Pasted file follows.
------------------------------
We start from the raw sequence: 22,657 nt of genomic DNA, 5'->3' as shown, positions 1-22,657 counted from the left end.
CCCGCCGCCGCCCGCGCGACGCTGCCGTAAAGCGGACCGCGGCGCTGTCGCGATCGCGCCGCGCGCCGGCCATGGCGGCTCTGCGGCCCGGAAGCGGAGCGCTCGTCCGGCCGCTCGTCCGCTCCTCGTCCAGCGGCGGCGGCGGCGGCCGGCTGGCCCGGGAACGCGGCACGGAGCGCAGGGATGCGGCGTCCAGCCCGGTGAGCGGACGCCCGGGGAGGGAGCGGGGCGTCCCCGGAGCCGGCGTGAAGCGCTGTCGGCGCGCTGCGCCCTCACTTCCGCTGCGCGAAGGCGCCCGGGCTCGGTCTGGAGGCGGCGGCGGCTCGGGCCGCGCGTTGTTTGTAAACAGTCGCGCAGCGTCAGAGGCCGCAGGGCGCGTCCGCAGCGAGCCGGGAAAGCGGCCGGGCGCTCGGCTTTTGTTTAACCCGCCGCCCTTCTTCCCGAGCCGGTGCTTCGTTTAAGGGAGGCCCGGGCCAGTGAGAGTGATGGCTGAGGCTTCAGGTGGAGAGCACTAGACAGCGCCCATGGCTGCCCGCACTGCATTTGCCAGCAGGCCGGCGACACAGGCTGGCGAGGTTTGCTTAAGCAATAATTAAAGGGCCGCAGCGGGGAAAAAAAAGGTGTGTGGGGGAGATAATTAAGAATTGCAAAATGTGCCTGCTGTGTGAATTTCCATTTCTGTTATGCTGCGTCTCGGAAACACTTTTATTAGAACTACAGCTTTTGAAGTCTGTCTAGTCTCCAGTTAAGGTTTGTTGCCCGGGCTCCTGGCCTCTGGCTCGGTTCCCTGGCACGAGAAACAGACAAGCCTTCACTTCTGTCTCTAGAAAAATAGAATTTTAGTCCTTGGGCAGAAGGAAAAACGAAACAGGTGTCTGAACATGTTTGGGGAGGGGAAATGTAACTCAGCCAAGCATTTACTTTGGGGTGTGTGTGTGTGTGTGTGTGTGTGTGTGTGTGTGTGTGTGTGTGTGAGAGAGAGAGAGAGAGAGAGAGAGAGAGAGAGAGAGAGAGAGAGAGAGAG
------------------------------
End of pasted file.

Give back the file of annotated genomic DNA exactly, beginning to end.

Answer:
We start from the raw sequence: 22,657 nt of genomic DNA, 5'->3' as shown, positions 1-22,657 counted from the left end.
CCCGCCGCCGCCCGCGCGACGCTGCCGTAAAGCGGACCGCGGCGCTGTCGCGATCGCGCCGCGCGCCGGCCATGGCGGCTCTGCGGCCCGGAAGCGGAGCGCTCGTCCGGCCGCTCGTCCGCTCCTCGTCCAGCGGCGGCGGCGGCGGCCGGCTGGCCCGGGAACGCGGCACGGAGCGCAGGGATGCGGCGTCCAGCCCGGTGAGCGGACGCCCGGGGAGGGAGCGGGGCGTCCCCGGAGCCGGCGTGAAGCGCTGTCGGCGCGCTGCGCCCTCACTTCCGCTGCGCGAAGGCGCCCGGGCTCGGTCTGGAGGCGGCGGCGGCTCGGGCCGCGCGTTGTTTGTAAACAGTCGCGCAGCGTCAGAGGCCGCAGGGCGCGTCCGCAGCGAGCCGGGAAAGCGGCCGGGCGCTCGGCTTTTGTTTAACCCGCCGCCCTTCTTCCCGAGCCGGTGCTTCGTTTAAGGGAGGCCCGGGCCAGTGAGAGTGATGGCTGAGGCTTCAGGTGGAGAGCACTAGACAGCGCCCATGGCTGCCCGCACTGCATTTGCCAGCAGGCCGGCGACACAGGCTGGCGAGGTTTGCTTAAGCAATAATTAAAGGGCCGCAGCGGGGAAAAAAAAGGTGTGTGGGGGAGATAATTAAGAATTGCAAAATGTGCCTGCTGTGTGAATTTCCATTTCTGTTATGCTGCGTCTCGGAAACACTTTTATTAGAACTACAGCTTTTGAAGTCTGTCTAGTCTCCAGTTAAGGTTTGTTGCCCGGGCTCCTGGCCTCTGGCTCGGTTCCCTGGCACGAGAAACAGACAAGCCTTCACTTCTGTCTCTAGAAAAATAGAATTTTAGTCCTTGGGCAGAAGGAAAAACGAAACAGGTGTCTGAACATGTTTGGGGAGGGGAAATGTAACTCAGCCAAGCATTTACTTTGGGGTGTGTGTGTGTGTGTGTGTGTGTGTGTGTGTGTGTGTGTGTGTGTGAGAGAGAGAGAGAGAGAGAGAGAGAGAGAGAGAGAGAGAGAGAGAGAGAG